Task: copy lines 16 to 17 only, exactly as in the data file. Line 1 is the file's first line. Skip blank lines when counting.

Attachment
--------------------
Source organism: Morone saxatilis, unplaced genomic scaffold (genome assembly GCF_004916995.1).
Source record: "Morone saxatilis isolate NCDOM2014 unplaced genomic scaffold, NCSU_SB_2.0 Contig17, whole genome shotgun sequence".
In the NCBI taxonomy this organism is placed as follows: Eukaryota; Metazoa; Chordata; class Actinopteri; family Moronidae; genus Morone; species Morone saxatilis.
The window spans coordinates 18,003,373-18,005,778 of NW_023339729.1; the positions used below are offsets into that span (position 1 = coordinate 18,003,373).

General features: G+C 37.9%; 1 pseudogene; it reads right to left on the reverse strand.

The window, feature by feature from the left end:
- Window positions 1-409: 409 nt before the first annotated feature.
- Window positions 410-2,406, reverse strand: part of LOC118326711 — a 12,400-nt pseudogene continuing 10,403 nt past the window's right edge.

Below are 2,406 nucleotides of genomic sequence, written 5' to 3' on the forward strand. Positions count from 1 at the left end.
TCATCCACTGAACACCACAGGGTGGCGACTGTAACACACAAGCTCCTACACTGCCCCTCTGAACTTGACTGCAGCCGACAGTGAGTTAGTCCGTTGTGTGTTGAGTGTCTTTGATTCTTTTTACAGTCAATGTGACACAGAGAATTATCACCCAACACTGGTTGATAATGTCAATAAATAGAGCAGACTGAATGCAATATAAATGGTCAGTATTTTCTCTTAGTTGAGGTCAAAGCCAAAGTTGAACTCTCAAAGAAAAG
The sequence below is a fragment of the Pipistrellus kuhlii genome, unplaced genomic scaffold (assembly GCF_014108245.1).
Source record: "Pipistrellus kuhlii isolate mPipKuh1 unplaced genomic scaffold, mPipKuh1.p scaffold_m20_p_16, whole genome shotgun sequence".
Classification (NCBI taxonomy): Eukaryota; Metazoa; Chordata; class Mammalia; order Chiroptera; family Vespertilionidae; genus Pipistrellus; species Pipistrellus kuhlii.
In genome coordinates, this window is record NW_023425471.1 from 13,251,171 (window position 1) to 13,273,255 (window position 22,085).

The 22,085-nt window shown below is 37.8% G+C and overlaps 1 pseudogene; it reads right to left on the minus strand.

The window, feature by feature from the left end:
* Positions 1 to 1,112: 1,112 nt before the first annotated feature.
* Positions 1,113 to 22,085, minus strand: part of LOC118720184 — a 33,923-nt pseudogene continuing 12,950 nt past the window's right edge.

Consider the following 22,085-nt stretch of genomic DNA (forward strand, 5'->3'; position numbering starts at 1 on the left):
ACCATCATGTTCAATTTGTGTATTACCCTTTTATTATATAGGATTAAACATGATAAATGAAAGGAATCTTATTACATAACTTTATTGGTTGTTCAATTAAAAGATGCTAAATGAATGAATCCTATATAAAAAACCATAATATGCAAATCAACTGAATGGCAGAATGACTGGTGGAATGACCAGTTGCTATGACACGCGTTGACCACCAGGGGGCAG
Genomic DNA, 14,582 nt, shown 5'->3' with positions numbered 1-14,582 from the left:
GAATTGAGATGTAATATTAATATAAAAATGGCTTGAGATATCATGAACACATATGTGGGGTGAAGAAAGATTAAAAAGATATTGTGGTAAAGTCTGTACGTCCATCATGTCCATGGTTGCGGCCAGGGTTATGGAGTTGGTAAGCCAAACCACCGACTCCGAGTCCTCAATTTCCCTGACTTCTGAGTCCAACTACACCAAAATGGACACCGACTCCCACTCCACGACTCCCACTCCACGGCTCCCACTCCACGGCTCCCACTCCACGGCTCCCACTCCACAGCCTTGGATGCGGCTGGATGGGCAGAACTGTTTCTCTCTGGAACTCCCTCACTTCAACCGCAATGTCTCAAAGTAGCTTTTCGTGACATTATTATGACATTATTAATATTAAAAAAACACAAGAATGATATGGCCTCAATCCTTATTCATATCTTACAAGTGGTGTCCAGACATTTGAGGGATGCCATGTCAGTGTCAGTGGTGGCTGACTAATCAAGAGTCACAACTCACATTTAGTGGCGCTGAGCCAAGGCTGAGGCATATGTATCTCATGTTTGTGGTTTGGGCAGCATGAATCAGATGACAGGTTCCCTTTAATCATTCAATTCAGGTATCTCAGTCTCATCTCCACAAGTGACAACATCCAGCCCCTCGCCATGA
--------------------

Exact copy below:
The window, feature by feature from the left end:
* Positions 1 to 1,112: 1,112 nt before the first annotated feature.